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Initial Results of Direct Multivariate Modeling of Previous HitSandstoneNext Hit Reservoir Quality Using Whole-Rock Elemental Data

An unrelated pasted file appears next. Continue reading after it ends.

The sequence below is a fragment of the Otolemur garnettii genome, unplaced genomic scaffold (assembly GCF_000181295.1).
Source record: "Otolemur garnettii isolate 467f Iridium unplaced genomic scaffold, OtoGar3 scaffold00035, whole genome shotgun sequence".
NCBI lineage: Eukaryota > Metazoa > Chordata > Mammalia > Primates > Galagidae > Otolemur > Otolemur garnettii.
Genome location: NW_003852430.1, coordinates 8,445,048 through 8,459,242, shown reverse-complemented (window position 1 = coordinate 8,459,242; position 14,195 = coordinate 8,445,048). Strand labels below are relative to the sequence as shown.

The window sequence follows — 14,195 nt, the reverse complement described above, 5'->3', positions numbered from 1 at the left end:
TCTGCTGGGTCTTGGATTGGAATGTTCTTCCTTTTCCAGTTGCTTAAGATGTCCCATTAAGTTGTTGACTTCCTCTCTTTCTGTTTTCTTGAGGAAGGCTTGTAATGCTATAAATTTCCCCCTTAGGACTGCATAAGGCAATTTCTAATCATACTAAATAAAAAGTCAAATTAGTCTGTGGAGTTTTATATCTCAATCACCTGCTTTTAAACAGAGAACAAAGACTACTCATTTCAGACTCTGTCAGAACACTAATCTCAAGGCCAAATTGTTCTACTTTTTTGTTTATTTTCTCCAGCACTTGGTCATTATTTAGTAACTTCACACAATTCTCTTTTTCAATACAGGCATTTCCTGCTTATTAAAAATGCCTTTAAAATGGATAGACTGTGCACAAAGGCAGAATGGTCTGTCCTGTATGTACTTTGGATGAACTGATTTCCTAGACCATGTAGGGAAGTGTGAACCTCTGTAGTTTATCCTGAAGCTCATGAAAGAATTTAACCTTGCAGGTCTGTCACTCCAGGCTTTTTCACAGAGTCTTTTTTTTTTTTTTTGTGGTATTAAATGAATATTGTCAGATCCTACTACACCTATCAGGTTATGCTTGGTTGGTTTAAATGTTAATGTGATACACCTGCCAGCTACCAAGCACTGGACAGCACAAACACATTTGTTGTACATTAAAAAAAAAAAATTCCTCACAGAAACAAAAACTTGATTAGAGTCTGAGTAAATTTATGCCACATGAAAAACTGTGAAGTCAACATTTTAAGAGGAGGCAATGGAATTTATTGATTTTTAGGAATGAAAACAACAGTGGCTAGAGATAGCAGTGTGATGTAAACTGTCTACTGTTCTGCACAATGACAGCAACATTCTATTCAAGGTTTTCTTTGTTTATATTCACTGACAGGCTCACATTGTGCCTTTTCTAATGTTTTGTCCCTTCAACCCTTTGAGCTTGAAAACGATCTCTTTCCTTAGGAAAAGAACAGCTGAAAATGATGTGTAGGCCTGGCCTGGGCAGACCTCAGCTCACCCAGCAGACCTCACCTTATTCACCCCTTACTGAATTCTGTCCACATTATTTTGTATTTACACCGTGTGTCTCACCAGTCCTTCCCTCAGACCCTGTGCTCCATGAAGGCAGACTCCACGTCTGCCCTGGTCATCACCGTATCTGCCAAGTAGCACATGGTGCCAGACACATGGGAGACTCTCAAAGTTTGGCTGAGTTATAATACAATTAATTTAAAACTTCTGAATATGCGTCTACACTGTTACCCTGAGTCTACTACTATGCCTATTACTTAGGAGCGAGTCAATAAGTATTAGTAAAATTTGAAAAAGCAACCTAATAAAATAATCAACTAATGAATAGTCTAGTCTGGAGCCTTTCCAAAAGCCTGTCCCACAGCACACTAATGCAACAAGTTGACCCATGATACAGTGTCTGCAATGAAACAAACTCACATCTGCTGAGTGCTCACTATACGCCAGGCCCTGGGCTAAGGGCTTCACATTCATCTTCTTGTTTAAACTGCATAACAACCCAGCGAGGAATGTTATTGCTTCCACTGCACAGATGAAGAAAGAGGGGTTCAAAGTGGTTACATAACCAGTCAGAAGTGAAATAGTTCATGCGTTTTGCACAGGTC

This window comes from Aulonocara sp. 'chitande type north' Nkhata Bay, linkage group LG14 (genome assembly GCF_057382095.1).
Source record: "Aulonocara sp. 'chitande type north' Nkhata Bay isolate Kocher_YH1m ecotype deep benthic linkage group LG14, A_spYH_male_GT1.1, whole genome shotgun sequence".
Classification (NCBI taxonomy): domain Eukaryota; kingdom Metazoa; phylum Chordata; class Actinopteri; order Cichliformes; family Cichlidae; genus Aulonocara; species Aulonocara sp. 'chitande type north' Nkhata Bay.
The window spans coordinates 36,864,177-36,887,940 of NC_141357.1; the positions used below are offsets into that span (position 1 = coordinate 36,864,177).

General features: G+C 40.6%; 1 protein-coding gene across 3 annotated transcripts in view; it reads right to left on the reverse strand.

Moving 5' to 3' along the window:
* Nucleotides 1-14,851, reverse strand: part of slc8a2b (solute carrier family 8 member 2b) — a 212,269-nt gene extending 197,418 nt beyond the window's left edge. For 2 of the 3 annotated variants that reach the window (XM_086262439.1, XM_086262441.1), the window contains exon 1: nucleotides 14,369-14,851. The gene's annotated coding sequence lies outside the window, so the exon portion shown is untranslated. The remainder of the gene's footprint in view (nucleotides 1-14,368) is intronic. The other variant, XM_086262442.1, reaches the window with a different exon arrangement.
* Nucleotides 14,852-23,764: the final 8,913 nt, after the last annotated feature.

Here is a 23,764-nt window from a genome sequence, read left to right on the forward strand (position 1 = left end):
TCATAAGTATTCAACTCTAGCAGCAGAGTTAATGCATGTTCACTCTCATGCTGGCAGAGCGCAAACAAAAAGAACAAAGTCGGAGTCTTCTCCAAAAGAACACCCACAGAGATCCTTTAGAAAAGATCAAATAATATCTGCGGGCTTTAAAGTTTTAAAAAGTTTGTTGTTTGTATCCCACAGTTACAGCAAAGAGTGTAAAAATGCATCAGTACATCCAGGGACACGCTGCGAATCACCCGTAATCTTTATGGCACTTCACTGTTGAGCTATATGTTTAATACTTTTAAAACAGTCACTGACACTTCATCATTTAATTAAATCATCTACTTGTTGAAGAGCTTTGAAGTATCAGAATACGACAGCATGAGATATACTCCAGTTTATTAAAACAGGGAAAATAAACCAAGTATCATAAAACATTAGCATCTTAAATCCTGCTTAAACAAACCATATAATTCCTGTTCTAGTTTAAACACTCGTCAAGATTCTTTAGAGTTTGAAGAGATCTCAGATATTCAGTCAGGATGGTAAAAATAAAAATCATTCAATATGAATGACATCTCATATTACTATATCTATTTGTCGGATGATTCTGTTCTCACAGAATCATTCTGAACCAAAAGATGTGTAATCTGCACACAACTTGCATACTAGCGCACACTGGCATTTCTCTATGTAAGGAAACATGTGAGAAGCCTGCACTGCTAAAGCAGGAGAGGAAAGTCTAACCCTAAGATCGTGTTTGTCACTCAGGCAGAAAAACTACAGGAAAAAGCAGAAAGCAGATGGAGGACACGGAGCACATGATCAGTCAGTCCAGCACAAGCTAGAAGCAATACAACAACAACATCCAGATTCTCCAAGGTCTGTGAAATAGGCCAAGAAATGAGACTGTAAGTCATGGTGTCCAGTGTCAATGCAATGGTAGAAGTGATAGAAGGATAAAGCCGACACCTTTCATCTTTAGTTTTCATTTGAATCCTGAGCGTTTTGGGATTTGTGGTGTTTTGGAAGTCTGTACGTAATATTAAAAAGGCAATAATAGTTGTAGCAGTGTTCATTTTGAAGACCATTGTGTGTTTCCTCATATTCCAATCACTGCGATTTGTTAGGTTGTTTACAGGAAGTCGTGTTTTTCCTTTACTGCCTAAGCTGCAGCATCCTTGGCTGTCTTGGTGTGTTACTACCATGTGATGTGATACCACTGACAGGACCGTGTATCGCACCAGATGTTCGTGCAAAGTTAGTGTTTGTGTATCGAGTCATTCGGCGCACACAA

Whole-rock elemental data is now routinely acquired Previous HitfromNext Hit core in the laboratory (by ICP or XRF), and Previous HitfromNext Hit Previous HitcuttingsNext Hit at wellsite (by XRF) while drilling. While primarily used for chemostratigraphic correlation and mineralogy modeling, this data may also contain stand-alone predictive information about Previous HitsandstoneNext Hit reservoir quality; specifically porosity and Previous HitpermeabilityNext Hit. The ability to predict these attributes directly Previous HitfromNext Hit elemental analysis of Previous HitcuttingsNext Hit while drilling is of great practical value. The rationale behind elemental prediction of Previous HitsandstoneNext Hit reservoir quality is based on the premise that mineralogy and flow properties of a given Previous HitsandstoneNext Hit are each related to the sum total of processes that generated and modified the sand (e.g., weathering, erosion, transport, temporary storage, final deposition, bioturbation, compaction, early diagenesis, burial diagenesis, hydrocarbon charge, etc.). Therefore, a mathematical relationship may exist between elemental composition (tied to mineralogy) and flow properties such as porosity and Previous HitpermeabilityNext Hit. An element-based predictive model for porosity and Previous HitpermeabilityNext Hit was created to test this premise using data Previous HitfromNext Hit over 1,450 core plugs, Previous HitfromNext Hit 12 wells, in two completely unrelated reservoir sequences. Specifically, one sequence was deposited in an estuarine-dominated environment, while the other was deposited in an eolian-dominated environment. While these sequences exhibited similarities in their mineralogical and lithological characteristics, their respective elemental (i.e., compositional) variations span completely separate convex hulls in the 10D compositional space. This attribute of the available dataset mandated the use of “local models” to predict the flow properties of each sequence, as opposed to a single “global model,” which could be used to predict both sequences. Training and testing of the models were accomplished using k-fold cross-validation. The elemental data was partitioned by well to emulate a real-world field-development scenario; where the data Previous HitfromNext Hit existing cored wells could be used to construct predictive models applicable to the analysis of Previous HitcuttingsNext Hit Previous HitfromNext Hit future wells. Based on the initial dataset, the resultant model accuracy was ± 2 vol% for porosity and ± 11 mD for Previous HitpermeabilityNext Hit. Additionally, it is believed that the uncertainty related to laboratory reference measurements of low-Previous HitpermeabilityTop sandstones is the limiting factor with respect to the accuracy of the current models.